Boeing’s Starliner spacecraft have successfully rolled out to its Florida liftoff pad before Wednesday, setting the phase for an important test flight for NASA this week.
The Starliner spacecraft, seated atop an Atlas V rocket created by the United Launch Alliance, rolled out to its pad at Space Launch Complex 41 of the Cape Canaveral Space Force Station before a calculated launch to the International Space Station. The launch is set for Thursday, May 19, at 6:54 p.m. EDT (2254 GMT).
Boeing’s Starliner is initiating the uncrewed Orbital Flight Test 2 mission (OFT-2) to indicate that the space taxi is ready to start flying NASA astronauts to and from the space station. The mission is significant and one Boeing has tried to pass twice since.
In December 2019, Boeing undertook its first Starliner test flight, named OFT-1. Still, it failed to attain the International Space Station due to software issues that prevented the capsule from attaining a reasonable orbit. By July 2021, Boeing was willing to try again, but stuck valves on the spacecraft’s service module precluded the launch.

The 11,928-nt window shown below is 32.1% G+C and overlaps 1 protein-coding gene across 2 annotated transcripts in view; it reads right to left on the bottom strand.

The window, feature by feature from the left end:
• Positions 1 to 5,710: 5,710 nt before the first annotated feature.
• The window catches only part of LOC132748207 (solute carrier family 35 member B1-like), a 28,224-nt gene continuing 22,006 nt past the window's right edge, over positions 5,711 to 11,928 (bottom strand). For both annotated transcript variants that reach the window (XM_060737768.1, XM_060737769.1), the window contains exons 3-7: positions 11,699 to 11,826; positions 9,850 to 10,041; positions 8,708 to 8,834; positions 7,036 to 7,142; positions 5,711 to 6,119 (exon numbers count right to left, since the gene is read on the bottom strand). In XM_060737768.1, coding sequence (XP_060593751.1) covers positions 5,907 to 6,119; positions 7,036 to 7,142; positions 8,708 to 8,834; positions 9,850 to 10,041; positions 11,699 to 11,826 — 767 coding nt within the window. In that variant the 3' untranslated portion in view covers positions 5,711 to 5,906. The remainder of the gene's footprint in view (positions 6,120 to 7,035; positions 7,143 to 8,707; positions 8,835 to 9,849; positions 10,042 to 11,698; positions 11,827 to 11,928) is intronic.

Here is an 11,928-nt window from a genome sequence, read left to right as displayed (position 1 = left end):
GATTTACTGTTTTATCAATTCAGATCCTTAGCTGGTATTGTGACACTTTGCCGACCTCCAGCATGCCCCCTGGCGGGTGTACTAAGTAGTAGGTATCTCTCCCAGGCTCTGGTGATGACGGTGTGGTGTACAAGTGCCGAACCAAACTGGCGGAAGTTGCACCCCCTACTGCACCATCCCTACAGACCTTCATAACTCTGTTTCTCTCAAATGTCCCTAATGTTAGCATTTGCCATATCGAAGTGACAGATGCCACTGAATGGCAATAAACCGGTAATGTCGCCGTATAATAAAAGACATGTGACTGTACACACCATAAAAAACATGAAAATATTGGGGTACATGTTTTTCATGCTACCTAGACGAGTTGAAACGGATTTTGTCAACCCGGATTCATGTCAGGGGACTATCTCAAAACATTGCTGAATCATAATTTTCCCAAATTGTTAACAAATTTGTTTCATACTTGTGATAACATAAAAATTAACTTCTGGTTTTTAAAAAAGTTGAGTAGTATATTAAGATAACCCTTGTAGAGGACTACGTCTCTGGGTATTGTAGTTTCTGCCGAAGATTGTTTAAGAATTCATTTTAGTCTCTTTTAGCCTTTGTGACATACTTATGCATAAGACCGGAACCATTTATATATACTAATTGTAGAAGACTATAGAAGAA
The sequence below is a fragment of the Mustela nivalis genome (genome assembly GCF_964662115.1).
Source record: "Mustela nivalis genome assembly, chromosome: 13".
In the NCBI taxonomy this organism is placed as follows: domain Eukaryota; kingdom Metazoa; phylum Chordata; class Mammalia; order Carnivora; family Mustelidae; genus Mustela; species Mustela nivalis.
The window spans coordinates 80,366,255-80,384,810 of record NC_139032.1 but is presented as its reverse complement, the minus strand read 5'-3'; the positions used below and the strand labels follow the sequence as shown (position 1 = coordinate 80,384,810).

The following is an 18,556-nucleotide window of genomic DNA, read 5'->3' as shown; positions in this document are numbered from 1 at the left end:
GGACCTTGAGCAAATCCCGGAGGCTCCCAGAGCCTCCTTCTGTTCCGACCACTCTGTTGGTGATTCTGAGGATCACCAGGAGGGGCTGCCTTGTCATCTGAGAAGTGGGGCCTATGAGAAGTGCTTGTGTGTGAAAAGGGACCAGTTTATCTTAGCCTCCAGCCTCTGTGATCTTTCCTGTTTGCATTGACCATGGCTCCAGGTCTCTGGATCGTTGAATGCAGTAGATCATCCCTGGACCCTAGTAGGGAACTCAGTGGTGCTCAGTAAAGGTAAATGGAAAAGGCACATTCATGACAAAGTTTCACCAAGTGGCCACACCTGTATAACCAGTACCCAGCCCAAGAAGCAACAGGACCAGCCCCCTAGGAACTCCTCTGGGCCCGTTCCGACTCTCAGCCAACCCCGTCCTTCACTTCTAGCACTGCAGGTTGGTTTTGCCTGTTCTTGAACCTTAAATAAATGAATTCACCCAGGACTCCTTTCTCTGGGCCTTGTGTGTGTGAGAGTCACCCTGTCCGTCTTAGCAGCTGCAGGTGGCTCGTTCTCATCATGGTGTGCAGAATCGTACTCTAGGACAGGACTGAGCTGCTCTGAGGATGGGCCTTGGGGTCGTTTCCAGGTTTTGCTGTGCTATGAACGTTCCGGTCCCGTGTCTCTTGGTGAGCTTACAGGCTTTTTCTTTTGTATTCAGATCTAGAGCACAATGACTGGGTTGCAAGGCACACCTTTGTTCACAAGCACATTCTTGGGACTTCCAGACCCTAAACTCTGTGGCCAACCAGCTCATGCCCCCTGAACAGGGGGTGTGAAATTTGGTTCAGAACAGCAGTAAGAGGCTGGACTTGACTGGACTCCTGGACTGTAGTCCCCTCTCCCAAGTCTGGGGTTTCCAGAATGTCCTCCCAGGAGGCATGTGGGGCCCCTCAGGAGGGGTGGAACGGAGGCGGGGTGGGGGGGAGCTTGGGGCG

If everything goes well, Boeing’s OFT-2 Starliner spacecraft will fly on Thursday night and reach the International Space Station on Friday evening (May 20) for an approximately five-day stay at the orbiting lab. On Saturday, astronauts are anticipated to open the hatches to the capsule a day later.
Starliner will return to Earth at the mission’s verge for a schemed landing at White Sands Missile Range in New Mexico like its ancestor OFT-1. Starliner utilizes parachutes, airbags, and retrorockets to ease its landing on the land.